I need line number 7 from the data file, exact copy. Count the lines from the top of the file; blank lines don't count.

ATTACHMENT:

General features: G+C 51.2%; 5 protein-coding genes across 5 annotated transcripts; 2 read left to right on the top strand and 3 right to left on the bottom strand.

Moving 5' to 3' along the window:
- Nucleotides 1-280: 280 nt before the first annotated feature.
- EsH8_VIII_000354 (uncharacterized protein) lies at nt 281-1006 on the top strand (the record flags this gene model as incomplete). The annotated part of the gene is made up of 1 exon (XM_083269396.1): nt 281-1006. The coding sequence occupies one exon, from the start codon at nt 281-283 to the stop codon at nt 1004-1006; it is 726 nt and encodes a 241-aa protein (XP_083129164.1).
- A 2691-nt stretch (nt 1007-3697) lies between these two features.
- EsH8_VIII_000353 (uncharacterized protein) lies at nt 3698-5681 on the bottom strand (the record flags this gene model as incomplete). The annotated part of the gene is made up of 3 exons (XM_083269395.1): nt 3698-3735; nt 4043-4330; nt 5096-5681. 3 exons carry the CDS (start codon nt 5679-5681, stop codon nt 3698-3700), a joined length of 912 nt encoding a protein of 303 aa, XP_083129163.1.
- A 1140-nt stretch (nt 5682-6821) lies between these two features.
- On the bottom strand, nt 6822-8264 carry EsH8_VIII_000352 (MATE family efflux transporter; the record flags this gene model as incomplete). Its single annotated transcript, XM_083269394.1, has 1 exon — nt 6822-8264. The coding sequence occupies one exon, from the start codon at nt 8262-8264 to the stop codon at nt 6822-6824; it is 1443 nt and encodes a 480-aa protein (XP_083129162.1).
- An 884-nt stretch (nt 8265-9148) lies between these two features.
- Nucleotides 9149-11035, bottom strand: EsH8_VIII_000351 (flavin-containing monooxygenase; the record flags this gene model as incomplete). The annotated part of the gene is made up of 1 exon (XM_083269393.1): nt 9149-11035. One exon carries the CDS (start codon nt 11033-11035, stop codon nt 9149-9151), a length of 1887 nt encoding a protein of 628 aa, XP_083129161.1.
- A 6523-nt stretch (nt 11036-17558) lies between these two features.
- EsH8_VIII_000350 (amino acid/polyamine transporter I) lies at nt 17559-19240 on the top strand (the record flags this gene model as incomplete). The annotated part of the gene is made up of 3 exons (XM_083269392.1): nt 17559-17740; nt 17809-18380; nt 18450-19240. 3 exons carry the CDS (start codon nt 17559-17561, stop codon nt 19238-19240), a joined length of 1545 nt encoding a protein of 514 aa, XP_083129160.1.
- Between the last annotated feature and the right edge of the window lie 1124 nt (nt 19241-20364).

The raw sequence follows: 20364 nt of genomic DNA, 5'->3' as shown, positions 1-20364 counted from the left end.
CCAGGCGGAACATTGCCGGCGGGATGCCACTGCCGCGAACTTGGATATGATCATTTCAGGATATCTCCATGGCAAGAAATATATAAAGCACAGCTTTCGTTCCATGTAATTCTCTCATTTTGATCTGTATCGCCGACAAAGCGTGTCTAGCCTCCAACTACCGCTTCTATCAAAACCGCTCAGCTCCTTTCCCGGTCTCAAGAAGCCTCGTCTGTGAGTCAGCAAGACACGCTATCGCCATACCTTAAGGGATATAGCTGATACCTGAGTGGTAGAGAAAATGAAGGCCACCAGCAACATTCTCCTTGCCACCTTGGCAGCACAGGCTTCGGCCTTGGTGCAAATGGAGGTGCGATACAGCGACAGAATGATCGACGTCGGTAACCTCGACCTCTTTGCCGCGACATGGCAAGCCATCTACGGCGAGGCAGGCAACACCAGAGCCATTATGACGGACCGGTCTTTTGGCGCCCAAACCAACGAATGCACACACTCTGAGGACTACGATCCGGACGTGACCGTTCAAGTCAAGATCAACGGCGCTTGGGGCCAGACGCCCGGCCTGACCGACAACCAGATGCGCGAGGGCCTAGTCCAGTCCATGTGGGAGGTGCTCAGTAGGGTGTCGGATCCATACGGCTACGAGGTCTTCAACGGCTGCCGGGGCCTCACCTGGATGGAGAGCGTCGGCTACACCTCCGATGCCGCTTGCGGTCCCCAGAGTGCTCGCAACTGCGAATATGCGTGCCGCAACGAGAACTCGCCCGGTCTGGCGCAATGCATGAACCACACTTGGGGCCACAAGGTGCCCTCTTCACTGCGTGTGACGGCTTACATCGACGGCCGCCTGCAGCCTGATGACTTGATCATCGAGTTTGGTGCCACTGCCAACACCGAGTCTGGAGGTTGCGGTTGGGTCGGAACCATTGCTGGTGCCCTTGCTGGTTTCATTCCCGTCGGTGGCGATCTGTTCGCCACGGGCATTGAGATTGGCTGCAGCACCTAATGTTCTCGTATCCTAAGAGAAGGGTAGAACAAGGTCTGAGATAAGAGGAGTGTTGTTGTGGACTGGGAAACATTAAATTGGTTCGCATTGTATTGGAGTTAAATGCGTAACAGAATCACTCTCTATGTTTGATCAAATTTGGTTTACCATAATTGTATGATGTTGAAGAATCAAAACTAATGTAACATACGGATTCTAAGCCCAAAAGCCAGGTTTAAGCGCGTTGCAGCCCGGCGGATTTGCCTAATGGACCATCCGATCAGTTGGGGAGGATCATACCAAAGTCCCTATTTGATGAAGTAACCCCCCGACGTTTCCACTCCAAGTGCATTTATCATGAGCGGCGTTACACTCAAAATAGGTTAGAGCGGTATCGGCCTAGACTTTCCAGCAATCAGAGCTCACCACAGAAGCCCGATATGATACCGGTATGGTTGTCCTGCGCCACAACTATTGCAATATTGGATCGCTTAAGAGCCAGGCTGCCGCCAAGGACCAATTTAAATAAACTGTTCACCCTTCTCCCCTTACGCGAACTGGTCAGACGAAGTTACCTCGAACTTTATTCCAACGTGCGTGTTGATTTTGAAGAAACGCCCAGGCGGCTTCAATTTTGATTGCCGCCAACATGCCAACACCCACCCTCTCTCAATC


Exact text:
- A 1140-nt stretch (nt 5682-6821) lies between these two features.